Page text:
Moral economies of small businesses in the postsocialist era: fieldnotes from Russia

Author: Daria Tereshina
April 18, 2016

Smolensk is located at the Western border of Russia, 360 km west-southwest of Moscow. The city is among the oldest Russian cities and its history dates back to the 9th century. It was caught up in political struggles with Lithuania and Poland in the 14th-17th centuries, occasionally being incorporated into its powerful western neighbor, the Grand Duchy of Lithuania and obliged to adopt Magdeburg Law.  Roman Catholicism was propagated in this period and the religious landscape of the city continues to be  shaped by  diverse Churches and movements, although of course, here as elsewhere in the country, the Orthodox Church seeks to play the leading role as a national religion for all Russians. Let me briefly introduce the most prominent religious communities of the city today.

Smolensk has a tiny Roman Catholic community headed by a priest from Poland. The towers of a magnificent Gothic church dominate its neighbourhood but the building is terribly dilapidated and not open to the public; the Catholic parish has been unable to regain property rights.

Judaism also has historical roots here, since Smolensk was a border region in which Jewish merchants were able to engage actively in economic and cultural life. Moreover, the Smolensk region is a homeland of Habat, the best-known branch of the Hasidic movement, which originated in the village Lyubavichi before later spreading internationally. Nowadays Hebrew-speakers form three different communities in the city. One  has a shiny new  synagogue in the city centre and a rabbi sent from Israel who does not speak Russian. As elsewhere in Russia, most indigenous Jews who survived the Holocaust have long left the country (mostly going either to Israel or, after the end of the USSR, to Germany).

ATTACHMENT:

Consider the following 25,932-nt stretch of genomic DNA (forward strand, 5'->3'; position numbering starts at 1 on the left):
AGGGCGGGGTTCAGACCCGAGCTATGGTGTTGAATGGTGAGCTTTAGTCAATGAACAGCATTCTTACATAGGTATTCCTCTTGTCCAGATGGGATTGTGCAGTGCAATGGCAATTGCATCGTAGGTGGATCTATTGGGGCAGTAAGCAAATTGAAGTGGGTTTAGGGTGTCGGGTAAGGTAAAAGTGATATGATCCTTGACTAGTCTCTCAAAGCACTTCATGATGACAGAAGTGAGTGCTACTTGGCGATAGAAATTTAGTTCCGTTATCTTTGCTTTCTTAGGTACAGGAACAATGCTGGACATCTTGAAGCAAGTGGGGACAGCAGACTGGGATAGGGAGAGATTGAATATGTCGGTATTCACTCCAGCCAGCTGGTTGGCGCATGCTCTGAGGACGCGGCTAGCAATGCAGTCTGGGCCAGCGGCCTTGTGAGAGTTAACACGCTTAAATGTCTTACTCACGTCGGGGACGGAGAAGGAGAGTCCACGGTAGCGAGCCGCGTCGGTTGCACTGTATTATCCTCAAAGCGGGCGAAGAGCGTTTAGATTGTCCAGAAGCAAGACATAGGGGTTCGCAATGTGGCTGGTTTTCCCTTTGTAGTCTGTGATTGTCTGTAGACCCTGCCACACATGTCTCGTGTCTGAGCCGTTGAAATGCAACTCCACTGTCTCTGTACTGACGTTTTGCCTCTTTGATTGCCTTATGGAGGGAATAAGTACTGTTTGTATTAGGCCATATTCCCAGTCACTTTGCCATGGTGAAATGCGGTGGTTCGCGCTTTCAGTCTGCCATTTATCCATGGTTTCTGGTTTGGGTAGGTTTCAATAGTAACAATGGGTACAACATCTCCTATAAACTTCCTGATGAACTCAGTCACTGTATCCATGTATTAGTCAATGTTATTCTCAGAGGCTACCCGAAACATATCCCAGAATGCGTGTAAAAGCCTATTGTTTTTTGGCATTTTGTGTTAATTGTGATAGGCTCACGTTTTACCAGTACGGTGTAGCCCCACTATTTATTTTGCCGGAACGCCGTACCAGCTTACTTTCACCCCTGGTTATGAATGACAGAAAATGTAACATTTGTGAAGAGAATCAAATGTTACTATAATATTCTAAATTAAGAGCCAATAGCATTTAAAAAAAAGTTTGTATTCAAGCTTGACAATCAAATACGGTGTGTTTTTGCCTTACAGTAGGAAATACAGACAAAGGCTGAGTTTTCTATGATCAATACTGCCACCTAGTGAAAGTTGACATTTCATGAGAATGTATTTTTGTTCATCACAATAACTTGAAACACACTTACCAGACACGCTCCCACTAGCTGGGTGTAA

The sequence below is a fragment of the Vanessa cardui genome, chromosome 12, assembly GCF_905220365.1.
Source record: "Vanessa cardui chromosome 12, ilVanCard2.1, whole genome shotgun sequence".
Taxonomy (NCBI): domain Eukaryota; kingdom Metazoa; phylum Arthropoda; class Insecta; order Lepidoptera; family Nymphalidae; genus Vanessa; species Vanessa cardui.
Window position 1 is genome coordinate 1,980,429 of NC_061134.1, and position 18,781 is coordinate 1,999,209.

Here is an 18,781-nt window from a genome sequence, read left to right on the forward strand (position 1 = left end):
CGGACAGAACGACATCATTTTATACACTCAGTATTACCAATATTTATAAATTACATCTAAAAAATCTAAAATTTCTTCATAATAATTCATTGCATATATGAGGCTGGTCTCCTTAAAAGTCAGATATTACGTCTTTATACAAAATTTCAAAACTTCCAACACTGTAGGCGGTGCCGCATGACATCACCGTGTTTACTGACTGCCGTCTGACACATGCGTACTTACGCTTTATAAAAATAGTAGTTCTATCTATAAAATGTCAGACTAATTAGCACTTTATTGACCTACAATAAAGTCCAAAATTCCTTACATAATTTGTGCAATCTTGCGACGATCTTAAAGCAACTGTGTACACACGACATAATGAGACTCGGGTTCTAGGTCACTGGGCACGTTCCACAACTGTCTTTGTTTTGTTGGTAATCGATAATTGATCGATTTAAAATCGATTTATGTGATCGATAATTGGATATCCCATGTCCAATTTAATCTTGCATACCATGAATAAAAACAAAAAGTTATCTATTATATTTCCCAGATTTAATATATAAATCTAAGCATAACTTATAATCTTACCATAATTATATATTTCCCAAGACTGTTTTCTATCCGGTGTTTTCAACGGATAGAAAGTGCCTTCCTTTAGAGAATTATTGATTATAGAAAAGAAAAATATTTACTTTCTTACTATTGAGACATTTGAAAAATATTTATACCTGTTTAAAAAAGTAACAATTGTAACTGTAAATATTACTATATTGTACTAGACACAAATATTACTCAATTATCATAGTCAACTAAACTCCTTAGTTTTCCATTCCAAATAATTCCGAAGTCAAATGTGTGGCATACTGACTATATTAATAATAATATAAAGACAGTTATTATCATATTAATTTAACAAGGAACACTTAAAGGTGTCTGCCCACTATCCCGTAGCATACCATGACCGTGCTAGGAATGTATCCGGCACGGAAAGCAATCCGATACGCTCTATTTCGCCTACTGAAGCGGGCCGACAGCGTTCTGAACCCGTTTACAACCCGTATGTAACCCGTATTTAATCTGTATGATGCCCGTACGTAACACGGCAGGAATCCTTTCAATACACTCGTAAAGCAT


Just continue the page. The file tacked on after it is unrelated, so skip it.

Numerous Neo-Pentecostal and charismatic churches were established in the city in the 1990s. Business people are conspicuous in at least one of these congregations, where the spirit of entrepreneurship is deliberately nourished by church leaders. For political reasons, charismatic churches have a vulnerable position on the religious market (they are generically suspected of having close connections with US organizations and funds).

The profile of the Russian Orthodox Church (ROC)  in Smolensk owes much to the efforts of the Patriarch Kirill, who was Metropolitan here for 25 years before moving to Moscow in 2009. The Patriarch is still visually prominent on posters at the very heart of the city, e.g. on the fortified walls of the Smolensk Kremlin, built in the 16th century. Depicting the Patriarch in his sacerdotal robes beside the Dormition Cathedral, the posters assert that “The Smolensk region is the Patriarch’s land.”  Some local clergy interpret  tragic events of the 20th century, such as the ‘Katyn shooting’ of 1940 and the plane crash of 2010 that killed the Polish president and his entourage, as God’s punishment for all that Polish Catholics have done to Orthodox lands over the centuries. This version of divine retribution finds resonance among ordinary city dwellers.

Patriarch Kirill, Head of the Russian Orthodox Church, next to the Dormition Cathedral. Bild vergrößern
Patriarch Kirill, Head of the Russian Orthodox Church, next to the Dormition Cathedral.

In terms of economy, for Smolensk Soviet times (1917 – 1991) were a golden age for large industrial enterprises developed in the framework of central planning. The city’s specializations included aircraft and instrument engineering, diamond faceting, textiles, , and the production of construction materials Major changes began in the second half of the 1980s when  ‘perestroika’ introduced elements of market economy and eventually democratic transformations. After 1991 most state owned enterprises were privatized. Many factories have closed entirely, while survivors have undergone massive layoffs, a decline in production, and a far-reaching degeneration of labour conditions. People still regard employment in large factories as safer and more stable than jobs in small firms, but many, especially younger people, choose the latter due to their higher salaries and more flexible working regulations. Flexibility is especially appreciated among mothers with small children as it allows them, for example, to take time off when their child is sick without resorting to the cumbersome formal procedures that are mandatory in such cases at large enterprises.

Compared with other Russian regions, Smolensk ranks among the relatively poor that cannot survive economically without government subsidies. In contrast to regions that thrive on the basis of their natural resources – in accordance with the logic of ‘resource curse’ – the Smolensk lands do not have oil or gas reserves. It does still bear the title of ‘the diamond’s capital’ thanks to the diamond faceting industry that developed  here from the 1960s. However, this industry has been severely weakened by international competition and the Smolensk economy nowadays is reported to be heavily dependent on state defense procurement.